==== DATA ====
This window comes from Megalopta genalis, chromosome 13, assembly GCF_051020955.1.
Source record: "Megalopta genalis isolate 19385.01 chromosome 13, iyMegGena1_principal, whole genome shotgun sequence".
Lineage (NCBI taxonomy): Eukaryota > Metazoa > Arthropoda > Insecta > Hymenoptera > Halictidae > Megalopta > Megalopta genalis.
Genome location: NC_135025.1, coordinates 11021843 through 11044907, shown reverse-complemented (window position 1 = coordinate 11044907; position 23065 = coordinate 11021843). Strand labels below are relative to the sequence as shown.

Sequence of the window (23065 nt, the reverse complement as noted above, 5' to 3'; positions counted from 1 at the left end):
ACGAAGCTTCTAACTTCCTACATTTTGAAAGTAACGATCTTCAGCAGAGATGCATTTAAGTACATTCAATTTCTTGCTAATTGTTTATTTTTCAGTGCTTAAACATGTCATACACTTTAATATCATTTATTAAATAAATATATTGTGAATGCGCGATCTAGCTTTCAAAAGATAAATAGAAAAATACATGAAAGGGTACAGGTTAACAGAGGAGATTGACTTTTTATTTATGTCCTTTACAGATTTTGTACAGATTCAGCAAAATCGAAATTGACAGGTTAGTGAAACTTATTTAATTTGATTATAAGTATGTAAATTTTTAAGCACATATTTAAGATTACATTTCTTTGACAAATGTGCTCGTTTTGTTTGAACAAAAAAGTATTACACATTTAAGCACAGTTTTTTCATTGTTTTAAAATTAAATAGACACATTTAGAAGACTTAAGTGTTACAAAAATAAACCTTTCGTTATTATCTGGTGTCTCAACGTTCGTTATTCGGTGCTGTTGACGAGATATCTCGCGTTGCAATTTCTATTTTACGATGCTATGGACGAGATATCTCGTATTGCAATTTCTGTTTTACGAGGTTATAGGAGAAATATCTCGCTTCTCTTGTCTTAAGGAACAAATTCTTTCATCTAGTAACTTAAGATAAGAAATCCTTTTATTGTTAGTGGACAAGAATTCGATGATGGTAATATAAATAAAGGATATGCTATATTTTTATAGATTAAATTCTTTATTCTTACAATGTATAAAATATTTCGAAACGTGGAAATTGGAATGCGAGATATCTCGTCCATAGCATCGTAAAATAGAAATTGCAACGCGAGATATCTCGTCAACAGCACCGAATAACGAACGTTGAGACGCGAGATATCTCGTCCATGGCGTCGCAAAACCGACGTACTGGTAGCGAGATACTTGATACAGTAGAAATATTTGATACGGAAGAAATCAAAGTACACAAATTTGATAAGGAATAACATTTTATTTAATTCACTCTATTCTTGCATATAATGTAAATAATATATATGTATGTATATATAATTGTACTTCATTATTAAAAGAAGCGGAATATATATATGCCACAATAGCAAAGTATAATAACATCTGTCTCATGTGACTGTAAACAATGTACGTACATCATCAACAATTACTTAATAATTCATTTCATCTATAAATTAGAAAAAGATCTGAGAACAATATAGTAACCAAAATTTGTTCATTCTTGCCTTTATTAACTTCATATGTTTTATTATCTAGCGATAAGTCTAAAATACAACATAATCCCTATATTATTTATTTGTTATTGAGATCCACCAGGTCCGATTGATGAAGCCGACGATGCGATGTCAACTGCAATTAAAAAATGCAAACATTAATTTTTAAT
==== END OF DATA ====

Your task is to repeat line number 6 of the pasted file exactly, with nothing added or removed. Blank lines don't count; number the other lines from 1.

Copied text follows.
ACGAAGCTTCTAACTTCCTACATTTTGAAAGTAACGATCTTCAGCAGAGATGCATTTAAGTACATTCAATTTCTTGCTAATTGTTTATTTTTCAGTGCTTAAACATGTCATACACTTTAATATCATTTATTAAATAAATATATTGTGAATGCGCGATCTAGCTTTCAAAAGATAAATAGAAAAATACATGAAAGGGTACAGGTTAACAGAGGAGATTGACTTTTTATTTATGTCCTTTACAGATTTTGTACAGATTCAGCAAAATCGAAATTGACAGGTTAGTGAAACTTATTTAATTTGATTATAAGTATGTAAATTTTTAAGCACATATTTAAGATTACATTTCTTTGACAAATGTGCTCGTTTTGTTTGAACAAAAAAGTATTACACATTTAAGCACAGTTTTTTCATTGTTTTAAAATTAAATAGACACATTTAGAAGACTTAAGTGTTACAAAAATAAACCTTTCGTTATTATCTGGTGTCTCAACGTTCGTTATTCGGTGCTGTTGACGAGATATCTCGCGTTGCAATTTCTATTTTACGATGCTATGGACGAGATATCTCGTATTGCAATTTCTGTTTTACGAGGTTATAGGAGAAATATCTCGCTTCTCTTGTCTTAAGGAACAAATTCTTTCATCTAGTAACTTAAGATAAGAAATCCTTTTATTGTTAGTGGACAAGAATTCGATGATGGTAATATAAATAAAGGATATGCTATATTTTTATAGATTAAATTCTTTATTCTTACAATGTATAAAATATTTCGAAACGTGGAAATTGGAATGCGAGATATCTCGTCCATAGCATCGTAAAATAGAAATTGCAACGCGAGATATCTCGTCAACAGCACCGAATAACGAACGTTGAGACGCGAGATATCTCGTCCATGGCGTCGCAAAACCGACGTACTGGTAGCGAGATACTTGATACAGTAGAAATATTTGATACGGAAGAAATCAAAGTACACAAATTTGATAAGGAATAACATTTTATTTAATTCACTCTATTCTTGCATATAATGTAAATAATATATATGTATGTATATATAATTGTACTTCATTATTAAAAGAAGCGGAATATATATATGCCACAATAGCAAAGTATAATAACATCTGTCTCATGTGACTGTAAACAATGTACGTACATCATCAACAATTACTTAATAATTCATTTCATCTATAAATTAGAAAAAGATCTGAGAACAATATAGTAACCAAAATTTGTTCATTCTTGCCTTTATTAACTTCATATGTTTTATTATCTAGCGATAAGTCTAAAATACAACATAATCCCTATATTATTTATTTGTTATTGAGATCCACCAGGTCCGATTGATGAAGCCGACGATGCGATGTCAACTGCAATTAAAAAATGCAAACATTAATTTTTAAT